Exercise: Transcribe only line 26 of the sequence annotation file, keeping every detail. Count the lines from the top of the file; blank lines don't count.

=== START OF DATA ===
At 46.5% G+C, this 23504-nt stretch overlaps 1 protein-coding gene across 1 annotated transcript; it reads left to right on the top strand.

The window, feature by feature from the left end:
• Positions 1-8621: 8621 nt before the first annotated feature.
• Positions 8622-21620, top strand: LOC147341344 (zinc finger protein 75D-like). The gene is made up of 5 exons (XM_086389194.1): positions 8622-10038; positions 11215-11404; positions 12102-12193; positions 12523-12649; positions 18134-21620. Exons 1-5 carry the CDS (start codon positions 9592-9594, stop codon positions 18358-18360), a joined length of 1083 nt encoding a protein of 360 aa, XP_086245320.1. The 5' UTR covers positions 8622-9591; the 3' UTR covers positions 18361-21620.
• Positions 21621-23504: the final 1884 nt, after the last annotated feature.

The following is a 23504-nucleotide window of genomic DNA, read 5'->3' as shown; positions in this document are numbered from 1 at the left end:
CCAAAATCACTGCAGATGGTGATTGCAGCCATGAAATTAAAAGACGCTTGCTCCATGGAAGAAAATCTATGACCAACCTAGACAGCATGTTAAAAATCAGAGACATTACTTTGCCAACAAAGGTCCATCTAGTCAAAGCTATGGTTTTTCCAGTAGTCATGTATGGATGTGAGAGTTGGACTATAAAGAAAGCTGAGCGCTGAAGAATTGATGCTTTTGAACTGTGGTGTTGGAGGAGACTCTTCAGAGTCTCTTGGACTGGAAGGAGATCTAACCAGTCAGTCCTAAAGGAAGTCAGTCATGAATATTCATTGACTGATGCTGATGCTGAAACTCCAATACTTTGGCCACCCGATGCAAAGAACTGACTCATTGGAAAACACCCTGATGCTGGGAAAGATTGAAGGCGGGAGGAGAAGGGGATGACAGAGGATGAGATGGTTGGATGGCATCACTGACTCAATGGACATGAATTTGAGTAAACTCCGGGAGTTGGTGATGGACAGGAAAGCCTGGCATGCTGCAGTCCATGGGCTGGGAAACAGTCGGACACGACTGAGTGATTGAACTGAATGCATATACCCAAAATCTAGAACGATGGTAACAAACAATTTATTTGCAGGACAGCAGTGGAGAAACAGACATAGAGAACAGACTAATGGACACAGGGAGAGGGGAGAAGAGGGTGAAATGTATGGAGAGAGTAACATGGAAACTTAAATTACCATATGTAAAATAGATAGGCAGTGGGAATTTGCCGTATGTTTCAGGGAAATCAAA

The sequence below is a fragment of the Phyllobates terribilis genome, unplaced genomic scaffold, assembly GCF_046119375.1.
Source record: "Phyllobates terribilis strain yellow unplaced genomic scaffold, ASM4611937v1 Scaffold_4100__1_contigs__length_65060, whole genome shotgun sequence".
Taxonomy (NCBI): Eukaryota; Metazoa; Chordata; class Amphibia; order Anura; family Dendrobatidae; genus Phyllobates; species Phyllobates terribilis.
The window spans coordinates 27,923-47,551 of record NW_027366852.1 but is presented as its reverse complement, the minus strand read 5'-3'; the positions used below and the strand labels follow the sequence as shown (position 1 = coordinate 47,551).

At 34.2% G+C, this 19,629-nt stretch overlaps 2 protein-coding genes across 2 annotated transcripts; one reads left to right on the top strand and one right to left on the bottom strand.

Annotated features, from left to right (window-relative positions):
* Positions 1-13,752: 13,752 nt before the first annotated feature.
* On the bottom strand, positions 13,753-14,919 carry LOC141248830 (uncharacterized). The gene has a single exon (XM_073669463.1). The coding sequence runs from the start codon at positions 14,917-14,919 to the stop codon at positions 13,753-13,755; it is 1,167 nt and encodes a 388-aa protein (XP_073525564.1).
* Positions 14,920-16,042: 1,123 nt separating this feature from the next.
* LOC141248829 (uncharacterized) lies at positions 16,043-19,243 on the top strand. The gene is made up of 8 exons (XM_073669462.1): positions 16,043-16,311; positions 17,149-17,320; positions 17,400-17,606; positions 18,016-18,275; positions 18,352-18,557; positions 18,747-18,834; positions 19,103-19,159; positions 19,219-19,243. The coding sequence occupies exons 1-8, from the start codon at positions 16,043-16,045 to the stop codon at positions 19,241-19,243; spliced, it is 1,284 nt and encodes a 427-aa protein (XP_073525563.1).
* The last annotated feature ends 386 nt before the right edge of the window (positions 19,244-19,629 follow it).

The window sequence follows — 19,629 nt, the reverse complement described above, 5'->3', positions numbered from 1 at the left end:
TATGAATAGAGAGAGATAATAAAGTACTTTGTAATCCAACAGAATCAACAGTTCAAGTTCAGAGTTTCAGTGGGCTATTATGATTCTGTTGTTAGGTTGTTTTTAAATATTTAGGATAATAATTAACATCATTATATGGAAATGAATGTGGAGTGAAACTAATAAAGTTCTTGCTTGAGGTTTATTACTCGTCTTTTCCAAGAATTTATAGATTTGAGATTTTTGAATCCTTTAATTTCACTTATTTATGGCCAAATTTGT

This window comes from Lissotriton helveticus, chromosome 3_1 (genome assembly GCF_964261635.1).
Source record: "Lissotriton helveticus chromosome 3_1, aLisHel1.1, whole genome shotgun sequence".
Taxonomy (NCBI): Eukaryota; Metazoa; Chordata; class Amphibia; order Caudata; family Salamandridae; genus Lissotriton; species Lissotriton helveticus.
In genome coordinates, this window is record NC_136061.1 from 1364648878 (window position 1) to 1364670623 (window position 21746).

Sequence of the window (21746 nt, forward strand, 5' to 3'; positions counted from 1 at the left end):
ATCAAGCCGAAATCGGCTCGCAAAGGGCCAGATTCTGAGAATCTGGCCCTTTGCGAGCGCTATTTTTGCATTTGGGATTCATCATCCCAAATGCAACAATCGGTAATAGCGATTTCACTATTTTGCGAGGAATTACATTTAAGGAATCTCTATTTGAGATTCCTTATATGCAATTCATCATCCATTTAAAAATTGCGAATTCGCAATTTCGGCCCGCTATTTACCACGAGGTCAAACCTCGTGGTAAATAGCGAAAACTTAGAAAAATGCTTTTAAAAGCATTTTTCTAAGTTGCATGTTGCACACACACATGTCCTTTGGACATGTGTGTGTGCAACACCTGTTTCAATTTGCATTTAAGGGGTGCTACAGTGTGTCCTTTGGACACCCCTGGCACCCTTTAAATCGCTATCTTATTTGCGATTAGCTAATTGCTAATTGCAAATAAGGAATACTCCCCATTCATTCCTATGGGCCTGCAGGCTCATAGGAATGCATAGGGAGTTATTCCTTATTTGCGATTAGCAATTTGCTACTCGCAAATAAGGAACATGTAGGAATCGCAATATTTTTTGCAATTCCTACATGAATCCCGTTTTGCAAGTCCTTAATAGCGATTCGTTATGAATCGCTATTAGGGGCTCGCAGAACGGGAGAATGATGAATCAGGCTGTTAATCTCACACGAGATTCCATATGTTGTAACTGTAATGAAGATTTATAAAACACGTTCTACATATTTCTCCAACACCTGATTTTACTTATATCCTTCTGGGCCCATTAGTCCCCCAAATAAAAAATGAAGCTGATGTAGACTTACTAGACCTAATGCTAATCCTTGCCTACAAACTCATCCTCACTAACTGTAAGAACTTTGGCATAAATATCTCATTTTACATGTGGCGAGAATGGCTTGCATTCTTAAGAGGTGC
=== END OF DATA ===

ATCAAGCCGAAATCGGCTCGCAAAGGGCCAGATTCTGAGAATCTGGCCCTTTGCGAGCGCTATTTTTGCATTTGGGATTCATCATCCCAAATGCAACAATCGGTAATAGCGATTTCACTATTTTGCGAGGAATTACATTTAAGGAATCTCTATTTGAGATTCCTTATATGCAATTCATCATCCATTTAAAAATTGCGAATTCGCAATTTCGGCCCGCTATTTACCACGAGGTCAAACCTCGTGGTAAATAGCGAAAACTTAGAAAAATGCTTTTAAAAGCATTTTTCTAAGTTGCATGTTGCACACACACATGTCCTTTGGACATGTGTGTGTGCAACACCTGTTTCAATTTGCATTTAAGGGGTGCTACAGTGTGTCCTTTGGACACCCCTGGCACCCTTTAAATCGCTATCTTATTTGCGATTAGCTAATTGCTAATTGCAAATAAGGAATACTCCCCATTCATTCCTATGGGCCTGCAGGCTCATAGGAATGCATAGGGAGTTATTCCTTATTTGCGATTAGCAATTTGCTACTCGCAAATAAGGAACATGTAGGAATCGCAATATTTTTTGCAATTCCTACATGAATCCCGTTTTGCAAGTCCTTAATAGCGATTCGTTATGAATCGCTATTAGGGGCTCGCAGAACGGGAGAATGATGAATCAGGCTGTTAATCTCACACGAGATTCCATATGTTGTAACTGTAATGAAGATTTATAAAACACGTTCTACATATTTCTCCAACACCTGATTTTACTTATATCCTTCTGGGCCCATTAGTCCCCCAAATAAAAAATGAAGCTGATGTAGACTTACTAGACCTAATGCTAATCCTTGCCTACAAACTCATCCTCACTAACTGTAAGAACTTTGGCATAAATATCTCATTTTACATGTGGCGAGAATGGCTTGCATTCTTAAGAGGTGC